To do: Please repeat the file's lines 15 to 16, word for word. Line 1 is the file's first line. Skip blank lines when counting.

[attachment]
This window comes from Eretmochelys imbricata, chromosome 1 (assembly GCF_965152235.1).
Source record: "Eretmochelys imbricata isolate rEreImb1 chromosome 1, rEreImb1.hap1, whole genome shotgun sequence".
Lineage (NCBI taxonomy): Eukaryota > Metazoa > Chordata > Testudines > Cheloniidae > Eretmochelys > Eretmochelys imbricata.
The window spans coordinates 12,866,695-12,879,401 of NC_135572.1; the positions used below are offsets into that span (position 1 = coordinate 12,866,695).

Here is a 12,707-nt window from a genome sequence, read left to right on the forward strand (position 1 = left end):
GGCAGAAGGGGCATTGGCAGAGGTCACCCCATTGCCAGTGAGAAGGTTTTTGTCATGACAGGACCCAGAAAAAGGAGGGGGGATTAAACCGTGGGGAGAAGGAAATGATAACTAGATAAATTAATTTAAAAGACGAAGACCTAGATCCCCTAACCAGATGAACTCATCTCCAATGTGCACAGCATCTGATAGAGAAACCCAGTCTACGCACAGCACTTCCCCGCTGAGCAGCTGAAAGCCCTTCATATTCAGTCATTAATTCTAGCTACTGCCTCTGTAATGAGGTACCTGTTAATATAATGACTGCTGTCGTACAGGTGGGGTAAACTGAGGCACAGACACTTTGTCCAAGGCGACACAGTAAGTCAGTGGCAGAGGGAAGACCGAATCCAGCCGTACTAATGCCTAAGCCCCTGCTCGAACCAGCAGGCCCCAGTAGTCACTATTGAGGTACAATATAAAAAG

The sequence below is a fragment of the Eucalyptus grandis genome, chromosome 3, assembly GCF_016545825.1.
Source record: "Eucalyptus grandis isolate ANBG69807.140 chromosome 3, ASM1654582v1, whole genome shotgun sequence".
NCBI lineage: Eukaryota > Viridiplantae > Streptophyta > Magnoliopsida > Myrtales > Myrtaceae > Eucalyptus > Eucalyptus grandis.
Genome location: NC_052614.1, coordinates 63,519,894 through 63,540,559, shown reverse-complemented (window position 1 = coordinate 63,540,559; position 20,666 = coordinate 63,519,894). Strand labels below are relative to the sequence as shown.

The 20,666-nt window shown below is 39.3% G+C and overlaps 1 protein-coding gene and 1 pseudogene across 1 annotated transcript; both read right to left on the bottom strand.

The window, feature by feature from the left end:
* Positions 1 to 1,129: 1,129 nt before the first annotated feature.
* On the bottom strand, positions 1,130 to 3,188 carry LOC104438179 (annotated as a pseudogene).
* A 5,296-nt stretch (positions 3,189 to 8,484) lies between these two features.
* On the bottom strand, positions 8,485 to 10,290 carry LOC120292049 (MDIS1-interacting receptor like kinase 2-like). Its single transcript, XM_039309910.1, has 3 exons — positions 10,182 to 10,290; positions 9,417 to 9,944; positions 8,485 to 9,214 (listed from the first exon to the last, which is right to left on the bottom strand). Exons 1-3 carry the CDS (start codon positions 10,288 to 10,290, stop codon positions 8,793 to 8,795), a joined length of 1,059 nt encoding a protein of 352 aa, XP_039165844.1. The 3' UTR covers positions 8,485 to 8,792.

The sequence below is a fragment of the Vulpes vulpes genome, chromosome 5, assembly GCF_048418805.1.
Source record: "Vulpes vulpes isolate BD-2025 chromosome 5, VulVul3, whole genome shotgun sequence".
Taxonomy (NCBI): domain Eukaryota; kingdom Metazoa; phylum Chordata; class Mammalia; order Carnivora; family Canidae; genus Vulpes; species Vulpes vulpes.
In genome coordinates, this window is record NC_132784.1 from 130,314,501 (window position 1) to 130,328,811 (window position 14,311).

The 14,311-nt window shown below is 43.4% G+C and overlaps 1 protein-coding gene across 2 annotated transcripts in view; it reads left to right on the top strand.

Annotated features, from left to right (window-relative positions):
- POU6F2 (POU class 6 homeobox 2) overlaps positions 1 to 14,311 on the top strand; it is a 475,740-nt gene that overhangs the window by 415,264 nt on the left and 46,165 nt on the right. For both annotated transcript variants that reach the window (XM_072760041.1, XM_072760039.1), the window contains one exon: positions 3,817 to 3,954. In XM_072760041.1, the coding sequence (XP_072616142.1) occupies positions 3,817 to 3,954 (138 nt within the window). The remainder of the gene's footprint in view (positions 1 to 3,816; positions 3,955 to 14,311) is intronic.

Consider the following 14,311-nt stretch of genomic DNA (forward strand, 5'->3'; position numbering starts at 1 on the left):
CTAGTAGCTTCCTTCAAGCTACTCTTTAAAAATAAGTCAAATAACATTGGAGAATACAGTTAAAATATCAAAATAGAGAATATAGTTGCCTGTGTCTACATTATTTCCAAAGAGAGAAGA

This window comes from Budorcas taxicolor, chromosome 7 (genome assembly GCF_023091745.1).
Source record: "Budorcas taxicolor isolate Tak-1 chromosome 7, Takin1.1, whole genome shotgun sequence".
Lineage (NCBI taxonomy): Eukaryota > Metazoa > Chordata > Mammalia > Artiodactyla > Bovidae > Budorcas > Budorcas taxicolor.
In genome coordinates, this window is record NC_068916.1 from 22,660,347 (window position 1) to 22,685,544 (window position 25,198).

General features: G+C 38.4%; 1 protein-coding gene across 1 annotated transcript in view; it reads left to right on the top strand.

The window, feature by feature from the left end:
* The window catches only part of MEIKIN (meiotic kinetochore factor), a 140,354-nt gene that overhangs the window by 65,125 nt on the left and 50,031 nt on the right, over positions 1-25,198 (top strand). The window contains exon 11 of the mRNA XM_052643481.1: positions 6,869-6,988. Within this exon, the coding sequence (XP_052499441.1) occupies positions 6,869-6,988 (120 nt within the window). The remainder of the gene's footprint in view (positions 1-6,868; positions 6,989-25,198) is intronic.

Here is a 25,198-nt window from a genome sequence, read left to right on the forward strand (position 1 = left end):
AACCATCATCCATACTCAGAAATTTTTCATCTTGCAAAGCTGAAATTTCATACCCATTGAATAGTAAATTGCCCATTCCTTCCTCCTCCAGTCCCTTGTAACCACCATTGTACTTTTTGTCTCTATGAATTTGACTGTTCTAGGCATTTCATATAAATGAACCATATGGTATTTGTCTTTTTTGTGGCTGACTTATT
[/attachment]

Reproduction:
* A 5,296-nt stretch (positions 3,189 to 8,484) lies between these two features.
* On the bottom strand, positions 8,485 to 10,290 carry LOC120292049 (MDIS1-interacting receptor like kinase 2-like). Its single transcript, XM_039309910.1, has 3 exons — positions 10,182 to 10,290; positions 9,417 to 9,944; positions 8,485 to 9,214 (listed from the first exon to the last, which is right to left on the bottom strand). Exons 1-3 carry the CDS (start codon positions 10,288 to 10,290, stop codon positions 8,793 to 8,795), a joined length of 1,059 nt encoding a protein of 352 aa, XP_039165844.1. The 3' UTR covers positions 8,485 to 8,792.